An alpine hut, also known as a climbing hut, is a type of shelter found in mountains, which provides lodging and other amenities to both climbers and mountaineers. A hut can take several forms, from a simple shelter left unlocked to a actual cabin offering hot meals and warm beds. In cold areas, a hut may also offer visitors a fireplace, cooking facilities, and even utensils.
The size of a climbing hut depends greatly on the area where it is located. A hut found in a busy backpacking area can be large enough to hold over a dozen people. In more remote areas, the cabin can be designed for a single traveler or a couple. In the United Kingdom, the best known type of alpine hut is the bothy. These buildings are some of the most basic constructions around, normally consisting of a bare room designed to provide nothing more than watertight shelter. Sometimes a fireplace is in the cabin, especially high in the mountain, where nights can get cold. An alpine hut tends to be more well-developed than a bothy.
They are run by the Alpine Club, a renowned mountaineer association. During high season, an alpine hut usually counts with some personnel to offer hot meals and sleeping berths. During low season, some huts may close, while others are left open but limit access to sleeping areas only.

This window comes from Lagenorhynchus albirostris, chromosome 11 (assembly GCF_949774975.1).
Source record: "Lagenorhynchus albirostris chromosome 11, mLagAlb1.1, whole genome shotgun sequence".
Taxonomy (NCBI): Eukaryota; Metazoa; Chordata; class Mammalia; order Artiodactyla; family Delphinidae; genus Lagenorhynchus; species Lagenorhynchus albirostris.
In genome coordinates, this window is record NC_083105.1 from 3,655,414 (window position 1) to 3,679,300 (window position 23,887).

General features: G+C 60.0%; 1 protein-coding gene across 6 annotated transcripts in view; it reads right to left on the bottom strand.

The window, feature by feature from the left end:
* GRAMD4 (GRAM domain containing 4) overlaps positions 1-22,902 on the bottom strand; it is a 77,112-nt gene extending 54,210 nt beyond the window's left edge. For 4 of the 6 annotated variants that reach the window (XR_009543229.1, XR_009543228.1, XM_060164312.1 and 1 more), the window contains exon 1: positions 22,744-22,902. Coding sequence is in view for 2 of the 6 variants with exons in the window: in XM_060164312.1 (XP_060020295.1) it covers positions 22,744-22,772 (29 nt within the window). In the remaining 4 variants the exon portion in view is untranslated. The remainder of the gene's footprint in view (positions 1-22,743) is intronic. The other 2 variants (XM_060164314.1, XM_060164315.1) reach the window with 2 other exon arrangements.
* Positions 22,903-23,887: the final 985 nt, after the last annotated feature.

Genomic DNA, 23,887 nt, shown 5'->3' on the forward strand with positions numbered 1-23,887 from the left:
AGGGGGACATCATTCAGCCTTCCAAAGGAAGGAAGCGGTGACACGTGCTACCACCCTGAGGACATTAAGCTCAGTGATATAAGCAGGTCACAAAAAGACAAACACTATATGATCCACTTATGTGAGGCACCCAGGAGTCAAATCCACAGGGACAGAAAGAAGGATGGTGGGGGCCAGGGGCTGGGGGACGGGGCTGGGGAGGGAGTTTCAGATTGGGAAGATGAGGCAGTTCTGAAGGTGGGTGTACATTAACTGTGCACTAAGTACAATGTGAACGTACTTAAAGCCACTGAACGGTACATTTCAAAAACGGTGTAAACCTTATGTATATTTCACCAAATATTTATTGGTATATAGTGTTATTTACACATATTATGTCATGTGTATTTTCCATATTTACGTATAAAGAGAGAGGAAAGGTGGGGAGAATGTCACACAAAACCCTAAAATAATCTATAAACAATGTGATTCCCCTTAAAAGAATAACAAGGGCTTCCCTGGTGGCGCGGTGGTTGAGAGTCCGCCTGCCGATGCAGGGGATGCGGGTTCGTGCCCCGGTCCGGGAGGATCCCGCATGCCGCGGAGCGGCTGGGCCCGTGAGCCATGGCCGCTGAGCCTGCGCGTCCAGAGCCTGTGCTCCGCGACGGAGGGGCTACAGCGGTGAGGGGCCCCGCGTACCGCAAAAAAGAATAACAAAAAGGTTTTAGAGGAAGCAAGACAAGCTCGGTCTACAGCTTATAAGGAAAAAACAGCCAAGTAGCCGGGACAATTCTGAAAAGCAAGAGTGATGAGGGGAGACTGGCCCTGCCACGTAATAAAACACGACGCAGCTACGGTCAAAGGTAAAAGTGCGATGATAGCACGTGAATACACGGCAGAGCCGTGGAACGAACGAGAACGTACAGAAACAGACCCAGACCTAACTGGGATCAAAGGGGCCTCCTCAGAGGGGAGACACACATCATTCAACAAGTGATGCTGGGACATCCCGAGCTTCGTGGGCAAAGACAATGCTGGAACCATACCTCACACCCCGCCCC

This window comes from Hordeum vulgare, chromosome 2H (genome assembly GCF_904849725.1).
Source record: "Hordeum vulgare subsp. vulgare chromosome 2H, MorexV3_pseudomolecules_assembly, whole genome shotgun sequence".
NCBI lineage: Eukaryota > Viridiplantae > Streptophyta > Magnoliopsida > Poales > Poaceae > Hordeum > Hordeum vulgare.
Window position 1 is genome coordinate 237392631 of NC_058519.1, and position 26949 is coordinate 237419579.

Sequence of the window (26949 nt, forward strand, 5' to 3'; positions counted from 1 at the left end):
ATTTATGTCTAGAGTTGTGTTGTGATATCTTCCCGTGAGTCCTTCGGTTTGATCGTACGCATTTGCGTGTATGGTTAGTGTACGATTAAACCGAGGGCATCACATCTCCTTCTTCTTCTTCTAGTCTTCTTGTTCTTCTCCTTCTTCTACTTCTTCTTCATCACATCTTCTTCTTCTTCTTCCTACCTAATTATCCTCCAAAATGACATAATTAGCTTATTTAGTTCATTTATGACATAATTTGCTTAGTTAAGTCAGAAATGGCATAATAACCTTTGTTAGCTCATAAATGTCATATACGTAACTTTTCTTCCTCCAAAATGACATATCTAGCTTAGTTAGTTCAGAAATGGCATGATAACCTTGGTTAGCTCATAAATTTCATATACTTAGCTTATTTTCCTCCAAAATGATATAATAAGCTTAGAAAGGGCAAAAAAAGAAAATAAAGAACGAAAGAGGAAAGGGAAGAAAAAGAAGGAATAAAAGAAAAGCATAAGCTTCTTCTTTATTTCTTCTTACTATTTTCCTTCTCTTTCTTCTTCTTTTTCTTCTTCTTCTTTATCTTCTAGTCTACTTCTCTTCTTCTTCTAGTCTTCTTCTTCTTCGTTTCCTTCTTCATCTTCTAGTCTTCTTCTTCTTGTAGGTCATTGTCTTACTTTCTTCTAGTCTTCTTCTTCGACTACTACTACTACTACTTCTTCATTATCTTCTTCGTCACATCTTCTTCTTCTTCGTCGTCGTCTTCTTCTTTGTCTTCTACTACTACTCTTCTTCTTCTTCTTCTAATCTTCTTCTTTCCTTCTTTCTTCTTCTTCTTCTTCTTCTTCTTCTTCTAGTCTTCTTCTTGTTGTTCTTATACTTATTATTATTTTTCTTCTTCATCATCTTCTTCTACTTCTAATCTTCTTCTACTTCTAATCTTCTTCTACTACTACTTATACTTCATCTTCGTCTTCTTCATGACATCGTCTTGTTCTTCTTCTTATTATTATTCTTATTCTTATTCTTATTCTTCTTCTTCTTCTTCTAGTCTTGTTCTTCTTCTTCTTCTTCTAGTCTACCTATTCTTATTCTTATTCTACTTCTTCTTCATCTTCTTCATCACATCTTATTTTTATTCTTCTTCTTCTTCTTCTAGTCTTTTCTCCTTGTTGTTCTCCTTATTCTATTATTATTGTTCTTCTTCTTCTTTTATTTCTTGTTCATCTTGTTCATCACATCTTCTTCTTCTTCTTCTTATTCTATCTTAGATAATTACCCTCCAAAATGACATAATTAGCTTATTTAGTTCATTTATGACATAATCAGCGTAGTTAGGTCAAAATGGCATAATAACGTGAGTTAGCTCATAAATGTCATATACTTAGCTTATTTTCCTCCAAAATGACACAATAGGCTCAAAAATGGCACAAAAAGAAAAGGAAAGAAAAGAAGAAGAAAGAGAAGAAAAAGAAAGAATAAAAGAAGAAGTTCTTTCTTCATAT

There are some unwritten rules that all climbers agree to when using a hut. First and foremost is the agreement to keeping the hut in the best possible condition: no stealing or destroying anything in the property, and leaving the place as clean as possible upon departure. If the shelter has firewood, fuel, or other goods available, visitors should replace what they use. For example, some huts may have a ready-to-use supply of food or first aid elements. Climbers are expected not to touch this unless they are faced with an emergency. This is considered a primary wilderness law, as other visitors may require these supplies to stay alive during a disaster. It is also considered good manners to leave something extra behind. This can be something as simple as a box of matches or non-perishable food items. Besides being a way of helping future visitors, it is also a way of thanking the wilderness for the shelter offered.